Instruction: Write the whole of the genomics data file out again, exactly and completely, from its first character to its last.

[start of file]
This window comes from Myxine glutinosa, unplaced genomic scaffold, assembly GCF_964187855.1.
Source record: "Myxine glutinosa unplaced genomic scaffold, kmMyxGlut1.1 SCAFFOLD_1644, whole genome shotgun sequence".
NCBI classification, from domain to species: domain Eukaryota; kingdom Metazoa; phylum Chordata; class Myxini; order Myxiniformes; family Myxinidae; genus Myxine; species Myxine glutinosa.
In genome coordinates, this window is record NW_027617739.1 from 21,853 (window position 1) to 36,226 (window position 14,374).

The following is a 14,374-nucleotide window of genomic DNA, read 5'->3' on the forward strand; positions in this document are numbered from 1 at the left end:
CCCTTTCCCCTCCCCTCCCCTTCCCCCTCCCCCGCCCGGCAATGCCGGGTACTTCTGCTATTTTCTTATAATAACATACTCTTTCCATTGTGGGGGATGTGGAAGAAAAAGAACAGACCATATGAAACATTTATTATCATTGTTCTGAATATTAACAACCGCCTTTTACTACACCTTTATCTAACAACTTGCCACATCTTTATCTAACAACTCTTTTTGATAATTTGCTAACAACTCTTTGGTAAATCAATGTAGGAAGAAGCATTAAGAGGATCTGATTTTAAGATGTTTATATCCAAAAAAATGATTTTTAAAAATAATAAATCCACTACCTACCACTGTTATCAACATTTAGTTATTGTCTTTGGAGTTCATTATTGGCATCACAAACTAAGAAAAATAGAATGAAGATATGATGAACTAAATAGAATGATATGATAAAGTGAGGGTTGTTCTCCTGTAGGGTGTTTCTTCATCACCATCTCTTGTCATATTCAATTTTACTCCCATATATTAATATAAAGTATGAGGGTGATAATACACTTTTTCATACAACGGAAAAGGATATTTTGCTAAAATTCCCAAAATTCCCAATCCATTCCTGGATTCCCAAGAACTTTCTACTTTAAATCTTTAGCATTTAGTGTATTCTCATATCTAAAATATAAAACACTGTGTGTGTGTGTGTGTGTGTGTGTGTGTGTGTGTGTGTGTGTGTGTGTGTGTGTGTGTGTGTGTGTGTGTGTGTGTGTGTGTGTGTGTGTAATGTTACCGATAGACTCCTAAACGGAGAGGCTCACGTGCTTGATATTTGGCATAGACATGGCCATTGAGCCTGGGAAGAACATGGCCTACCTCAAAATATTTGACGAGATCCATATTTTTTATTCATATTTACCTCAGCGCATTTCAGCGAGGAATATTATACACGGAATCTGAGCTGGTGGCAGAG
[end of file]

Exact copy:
This window comes from Myxine glutinosa, unplaced genomic scaffold, assembly GCF_964187855.1.
Source record: "Myxine glutinosa unplaced genomic scaffold, kmMyxGlut1.1 SCAFFOLD_1644, whole genome shotgun sequence".
NCBI classification, from domain to species: domain Eukaryota; kingdom Metazoa; phylum Chordata; class Myxini; order Myxiniformes; family Myxinidae; genus Myxine; species Myxine glutinosa.
In genome coordinates, this window is record NW_027617739.1 from 21,853 (window position 1) to 36,226 (window position 14,374).

The following is a 14,374-nucleotide window of genomic DNA, read 5'->3' on the forward strand; positions in this document are numbered from 1 at the left end:
CCCTTTCCCCTCCCCTCCCCTTCCCCCTCCCCCGCCCGGCAATGCCGGGTACTTCTGCTATTTTCTTATAATAACATACTCTTTCCATTGTGGGGGATGTGGAAGAAAAAGAACAGACCATATGAAACATTTATTATCATTGTTCTGAATATTAACAACCGCCTTTTACTACACCTTTATCTAACAACTTGCCACATCTTTATCTAACAACTCTTTTTGATAATTTGCTAACAACTCTTTGGTAAATCAATGTAGGAAGAAGCATTAAGAGGATCTGATTTTAAGATGTTTATATCCAAAAAAATGATTTTTAAAAATAATAAATCCACTACCTACCACTGTTATCAACATTTAGTTATTGTCTTTGGAGTTCATTATTGGCATCACAAACTAAGAAAAATAGAATGAAGATATGATGAACTAAATAGAATGATATGATAAAGTGAGGGTTGTTCTCCTGTAGGGTGTTTCTTCATCACCATCTCTTGTCATATTCAATTTTACTCCCATATATTAATATAAAGTATGAGGGTGATAATACACTTTTTCATACAACGGAAAAGGATATTTTGCTAAAATTCCCAAAATTCCCAATCCATTCCTGGATTCCCAAGAACTTTCTACTTTAAATCTTTAGCATTTAGTGTATTCTCATATCTAAAATATAAAACACTGTGTGTGTGTGTGTGTGTGTGTGTGTGTGTGTGTGTGTGTGTGTGTGTGTGTGTGTGTGTGTGTGTGTGTGTGTGTGTGTGTGTGTGTGTAATGTTACCGATAGACTCCTAAACGGAGAGGCTCACGTGCTTGATATTTGGCATAGACATGGCCATTGAGCCTGGGAAGAACATGGCCTACCTCAAAATATTTGACGAGATCCATATTTTTTATTCATATTTACCTCAGCGCATTTCAGCGAGGAATATTATACACGGAATCTGAGCTGGTGGCAGAG